Anderson is rising in world rankings

2013-01-20 10:00

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The current generation of SA players has been a disappointment, but this year could be a turning point.

South Africa’s number one male tennis player, Kevin Anderson, started the Australian Open ranked number 31 in the world.

This was five notches higher than his previous ranking, thanks to his current form, which saw him reach the final of the Apia Sydney International by beating Frenchman Julien Benneteau 3-6, 6-4, 7-6.

He was finally overcome by local favourite Bernard Tomic, though, who dispatched him 6-3 6-7, 6-3 to clinch the title last Saturday.

Anderson, who turns 27 this year, had a good start in the Australian Open, defeating Paolo Lorenzi despite losing the first set 3-6, 7-6, 6-3 in the first round on Monday before eliminating Alex Kuznetsov 6-1, 7-5, 6-4 in the second round on Wednesday.

On Friday, he reached his first grand slam fourth-round match after twice fighting back from a set down to beat the 22nd seed, Spaniard Fernando Verdasco,

4-6, 6-3, 4-6, 7-6, 6-2 at the Hisense Arena.

He was to face Tomas Berdych in the next match this morning.

Things did not go quite so well for South Africa’s top-ranked female player, Chanelle Scheepers, who crashed out of the first round on Monday, losing 6-1, 6-2 to Czech world number 22 Klára Zakopalová.

If world rankings are anything to go by, it is still going to take a long time for a South African to win a grand slam.

Andersen will have to work hard to break into the world top 20, a feat previously achieved by the likes of Kevin Curren in the 1980s and Wayne Ferreira in the 1990s.

Scheepers has an even steeper mountain to climb if she wants to get anywhere near South Africa’s most successful female tennis player, Amanda Coetzer.

The diminutive player flew the South African flag high between 1988-2004 and even earned the nickname “the little assassin” because of her reputation for regularly beating players ranked higher than her.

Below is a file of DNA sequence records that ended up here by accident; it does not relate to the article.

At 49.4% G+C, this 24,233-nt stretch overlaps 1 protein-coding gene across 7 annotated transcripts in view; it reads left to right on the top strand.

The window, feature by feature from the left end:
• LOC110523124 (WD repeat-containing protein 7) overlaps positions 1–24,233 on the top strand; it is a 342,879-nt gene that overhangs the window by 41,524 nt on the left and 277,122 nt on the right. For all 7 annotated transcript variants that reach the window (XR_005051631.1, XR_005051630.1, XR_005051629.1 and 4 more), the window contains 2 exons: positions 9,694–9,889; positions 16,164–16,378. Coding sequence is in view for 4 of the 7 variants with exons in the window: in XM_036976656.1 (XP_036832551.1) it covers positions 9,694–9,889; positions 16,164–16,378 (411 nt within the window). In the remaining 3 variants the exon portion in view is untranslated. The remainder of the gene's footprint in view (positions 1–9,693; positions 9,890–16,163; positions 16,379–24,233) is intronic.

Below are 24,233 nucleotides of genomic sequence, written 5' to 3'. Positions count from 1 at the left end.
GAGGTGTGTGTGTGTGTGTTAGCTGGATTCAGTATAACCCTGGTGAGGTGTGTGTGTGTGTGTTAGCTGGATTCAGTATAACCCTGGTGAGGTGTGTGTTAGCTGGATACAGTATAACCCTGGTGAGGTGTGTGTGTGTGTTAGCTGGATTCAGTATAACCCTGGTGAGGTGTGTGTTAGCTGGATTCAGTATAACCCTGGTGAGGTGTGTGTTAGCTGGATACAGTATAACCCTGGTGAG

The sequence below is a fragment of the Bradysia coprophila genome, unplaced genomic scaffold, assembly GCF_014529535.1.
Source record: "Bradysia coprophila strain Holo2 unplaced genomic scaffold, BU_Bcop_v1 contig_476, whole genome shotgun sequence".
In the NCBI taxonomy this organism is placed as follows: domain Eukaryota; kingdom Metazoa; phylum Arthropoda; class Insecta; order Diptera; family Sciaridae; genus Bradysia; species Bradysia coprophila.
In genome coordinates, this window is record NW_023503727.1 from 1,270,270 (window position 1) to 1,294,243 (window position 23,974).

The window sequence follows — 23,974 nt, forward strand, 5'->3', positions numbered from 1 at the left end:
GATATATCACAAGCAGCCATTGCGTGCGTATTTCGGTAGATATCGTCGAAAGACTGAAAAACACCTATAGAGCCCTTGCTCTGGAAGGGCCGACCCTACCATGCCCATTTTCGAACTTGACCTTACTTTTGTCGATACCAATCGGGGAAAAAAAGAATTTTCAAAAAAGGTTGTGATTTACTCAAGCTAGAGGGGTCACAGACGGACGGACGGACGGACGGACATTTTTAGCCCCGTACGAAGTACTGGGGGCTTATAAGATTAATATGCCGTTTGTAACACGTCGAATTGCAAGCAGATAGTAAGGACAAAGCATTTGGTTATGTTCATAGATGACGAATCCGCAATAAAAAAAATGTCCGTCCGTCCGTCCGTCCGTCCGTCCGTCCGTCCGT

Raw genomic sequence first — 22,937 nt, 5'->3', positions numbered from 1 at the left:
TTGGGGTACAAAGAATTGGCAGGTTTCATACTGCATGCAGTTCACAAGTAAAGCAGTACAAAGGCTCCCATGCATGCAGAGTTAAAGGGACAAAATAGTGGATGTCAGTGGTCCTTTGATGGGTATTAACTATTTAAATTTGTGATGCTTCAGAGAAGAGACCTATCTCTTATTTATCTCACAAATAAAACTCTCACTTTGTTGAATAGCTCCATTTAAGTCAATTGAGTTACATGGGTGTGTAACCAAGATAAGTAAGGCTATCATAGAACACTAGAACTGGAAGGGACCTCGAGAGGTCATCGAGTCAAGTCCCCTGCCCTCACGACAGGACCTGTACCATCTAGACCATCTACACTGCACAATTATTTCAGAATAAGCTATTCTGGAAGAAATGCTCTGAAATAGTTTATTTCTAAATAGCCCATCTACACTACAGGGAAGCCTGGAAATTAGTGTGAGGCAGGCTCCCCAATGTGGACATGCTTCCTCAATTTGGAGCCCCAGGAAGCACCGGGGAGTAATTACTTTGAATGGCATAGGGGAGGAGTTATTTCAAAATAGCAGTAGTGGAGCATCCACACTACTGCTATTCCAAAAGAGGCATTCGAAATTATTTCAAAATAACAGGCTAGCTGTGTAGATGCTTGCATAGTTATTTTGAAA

She entered the top 20 in 1992 and stayed inside it for the better part of the next decade.

The highest ranking of her career was number three in 1997, but 1995 was her most successful year. She defeated three players ranked in the top five in the Canadian Open – Steffi Graf (No 1), Jana Novotná (No 4) and Mary Pierce (No 5) - before finally losing to Monica Seles in the final.

Other major highlights in Coetzer’s career came in 1997 when she reached the Australian Open semifinals for the second consecutive year, defeating world number one Graf in the fourth round.

She then beat Graf for a second time in the quarterfinals at Berlin, handing her her worst-ever loss, 6–0, 6–1, in just 56 minutes.

In the quarterfinals of the French Open she defeated Graf yet again to become one of just six players to beat the German three times in one year, and one of only four to defeat her more than once in grand slam play.

Coetzer and Ferreira won the Hopman Cup for South Africa in 2000. She represented the country in the Fed Cup for six years and made three appearances at the Olympic Games.

Curren, among other triumphs, made two grand slam final appearances, losing a four-set Australian Open encounter to Mats Wilander in 1984 and the other to Boris Becker at Wimbledon the following year.

His best year was 1985. On his way to the Wimbledon final, he beat American giants John McEnroe and Jimmy Connors, who were ranked at one and three, respectively. They were dominating tennis at the time and never before had both been beaten by the same man at one grand slam.

Besides winning the Hopman Cup, Ferreira participated in 56 consecutive grand slams between 1991 and 2004.

He won 15 top-level singles titles, 11 doubles titles. His career-high singles ranking was world number six in 1995. In doubles it was world number nine in 2001.

The current crop of South African players have a tough act to follow to earn a place in the hearts of local tennis fans.

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